Tethered balloon-born and ground-based measurements of black carbon and particulate profiles within the lower troposphere during the foggy period in Delhi, India

Sci Total Environ. 2016 Dec 15;573:894-905. doi: 10.1016/j.scitotenv.2016.08.185. Epub 2016 Sep 4.


The ground and vertical profiles of particulate matter (PM) were mapped as part of a pilot study using a Tethered balloon within the lower troposphere (1000m) during the foggy episodes in the winter season of 2015-16 in New Delhi, India. Measurements of black carbon (BC) aerosol and PM <2.5 and 10μm (PM2.5 & PM10 respectively) concentrations and their associated particulate optical properties along with meteorological parameters were made. The mean concentrations of PM2.5, PM10, BC370nm, and BC880nm were observed to be 146.8±42.1, 245.4±65.4, 30.3±12.2, and 24.1±10.3μgm-3, respectively. The mean value of PM2.5 was ~12 times higher than the annual US-EPA air quality standard. The fraction of BC in PM2.5 that contributed to absorption in the shorter visible wavelengths (BC370nm) was ~21%. Compared to clear days, the ground level mass concentrations of PM2.5 and BC370nm particles were substantially increased (59% and 24%, respectively) during the foggy episode. The aerosol light extinction coefficient (σext) value was much higher (mean: 610Mm-1) during the lower visibility (foggy) condition. Higher concentrations of PM2.5 (89μgm-3) and longer visible wavelength absorbing BC880nm (25.7μgm-3) particles were observed up to 200m. The BC880nm and PM2.5 aerosol concentrations near boundary layer (1km) were significantly higher (~1.9 and 12μgm-3), respectively. The BC (i.e BCtot) aerosol direct radiative forcing (DRF) values were estimated at the top of the atmosphere (TOA), surface (SFC), and atmosphere (ATM) and its resultant forcing were - 75.5Wm-2 at SFC indicating the cooling effect at the surface. A positive value (20.9Wm-2) of BC aerosol DRF at TOA indicated the warming effect at the top of the atmosphere over the study region. The net DRF value due to BC aerosol was positive (96.4Wm-2) indicating a net warming effect in the atmosphere. The contribution of fossil and biomass fuels to the observed BC aerosol DRF values was ~78% and ~22%, respectively. The higher mean atmospheric heating rate (2.71Kday-1) by BC aerosol in the winter season would probably strengthen the temperature inversion leading to poor dispersion and affecting the formation of clouds. Serious detrimental impacts on regional climate due to the high concentrations of BC and PM (especially PM2.5) aerosol are likely based on this study and suggest the need for immediate, stringent measures to improve the regional air quality in the northern India.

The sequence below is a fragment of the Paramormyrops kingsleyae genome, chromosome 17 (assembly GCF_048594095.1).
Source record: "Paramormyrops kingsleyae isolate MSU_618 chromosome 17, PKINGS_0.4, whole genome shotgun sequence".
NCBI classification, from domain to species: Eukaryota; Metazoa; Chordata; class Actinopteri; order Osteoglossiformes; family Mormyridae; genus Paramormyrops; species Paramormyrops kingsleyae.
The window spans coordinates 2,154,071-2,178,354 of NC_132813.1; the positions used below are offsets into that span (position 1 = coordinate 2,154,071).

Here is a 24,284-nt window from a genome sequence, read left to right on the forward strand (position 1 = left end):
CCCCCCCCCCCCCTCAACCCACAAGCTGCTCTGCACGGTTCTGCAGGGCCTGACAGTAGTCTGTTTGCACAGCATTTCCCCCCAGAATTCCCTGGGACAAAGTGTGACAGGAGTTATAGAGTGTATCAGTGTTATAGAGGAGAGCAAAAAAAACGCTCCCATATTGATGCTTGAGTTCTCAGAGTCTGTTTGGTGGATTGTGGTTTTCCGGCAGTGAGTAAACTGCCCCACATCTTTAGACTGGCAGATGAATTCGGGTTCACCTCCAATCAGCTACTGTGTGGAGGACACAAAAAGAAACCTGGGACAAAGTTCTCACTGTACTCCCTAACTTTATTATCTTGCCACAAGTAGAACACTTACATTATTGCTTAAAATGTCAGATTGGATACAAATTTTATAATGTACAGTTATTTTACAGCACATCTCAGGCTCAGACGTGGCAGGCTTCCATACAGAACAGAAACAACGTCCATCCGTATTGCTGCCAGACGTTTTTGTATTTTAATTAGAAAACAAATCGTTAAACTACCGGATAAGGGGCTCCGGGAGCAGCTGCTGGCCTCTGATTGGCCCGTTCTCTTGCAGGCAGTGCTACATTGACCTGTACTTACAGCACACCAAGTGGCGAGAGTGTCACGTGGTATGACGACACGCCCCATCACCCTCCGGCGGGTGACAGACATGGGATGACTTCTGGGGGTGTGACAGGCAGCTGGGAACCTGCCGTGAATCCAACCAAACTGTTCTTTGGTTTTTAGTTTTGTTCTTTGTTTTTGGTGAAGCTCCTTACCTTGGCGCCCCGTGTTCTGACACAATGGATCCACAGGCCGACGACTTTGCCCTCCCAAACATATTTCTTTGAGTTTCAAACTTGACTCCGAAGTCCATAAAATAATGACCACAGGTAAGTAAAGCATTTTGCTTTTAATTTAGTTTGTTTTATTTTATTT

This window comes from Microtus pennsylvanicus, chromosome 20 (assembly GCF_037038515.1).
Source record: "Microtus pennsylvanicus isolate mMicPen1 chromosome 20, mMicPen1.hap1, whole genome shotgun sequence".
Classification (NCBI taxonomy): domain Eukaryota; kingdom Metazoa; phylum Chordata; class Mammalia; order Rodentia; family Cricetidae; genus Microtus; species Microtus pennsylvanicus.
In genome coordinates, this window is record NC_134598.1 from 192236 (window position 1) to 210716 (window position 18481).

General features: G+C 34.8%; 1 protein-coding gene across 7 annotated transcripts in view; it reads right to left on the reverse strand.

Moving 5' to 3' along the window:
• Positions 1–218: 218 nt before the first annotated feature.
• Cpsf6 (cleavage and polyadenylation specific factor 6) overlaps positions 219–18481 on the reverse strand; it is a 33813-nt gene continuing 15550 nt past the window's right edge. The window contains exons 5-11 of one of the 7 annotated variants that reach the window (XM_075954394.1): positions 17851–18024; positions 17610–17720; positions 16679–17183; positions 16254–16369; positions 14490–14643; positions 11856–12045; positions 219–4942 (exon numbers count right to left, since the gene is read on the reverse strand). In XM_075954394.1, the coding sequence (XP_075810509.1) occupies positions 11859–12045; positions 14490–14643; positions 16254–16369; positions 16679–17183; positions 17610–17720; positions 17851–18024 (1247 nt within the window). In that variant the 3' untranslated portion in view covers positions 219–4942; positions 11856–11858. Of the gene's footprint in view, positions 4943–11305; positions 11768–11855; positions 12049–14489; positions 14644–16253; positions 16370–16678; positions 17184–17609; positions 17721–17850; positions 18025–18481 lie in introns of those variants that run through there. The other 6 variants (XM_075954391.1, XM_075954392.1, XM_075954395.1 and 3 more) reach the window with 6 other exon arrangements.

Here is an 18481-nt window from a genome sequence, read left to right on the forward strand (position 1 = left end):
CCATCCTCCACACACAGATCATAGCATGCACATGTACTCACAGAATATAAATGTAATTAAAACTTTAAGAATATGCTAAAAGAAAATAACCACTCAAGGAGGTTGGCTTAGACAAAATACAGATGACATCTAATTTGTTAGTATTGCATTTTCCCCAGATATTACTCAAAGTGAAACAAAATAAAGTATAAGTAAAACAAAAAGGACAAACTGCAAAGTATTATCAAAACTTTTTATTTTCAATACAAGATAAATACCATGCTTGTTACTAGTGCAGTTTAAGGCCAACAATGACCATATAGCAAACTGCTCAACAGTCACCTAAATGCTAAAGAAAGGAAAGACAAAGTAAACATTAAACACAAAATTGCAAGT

Keywords: Anthropogenic; Biomass/biofuel; Black carbon; Climate change; Tethered balloon.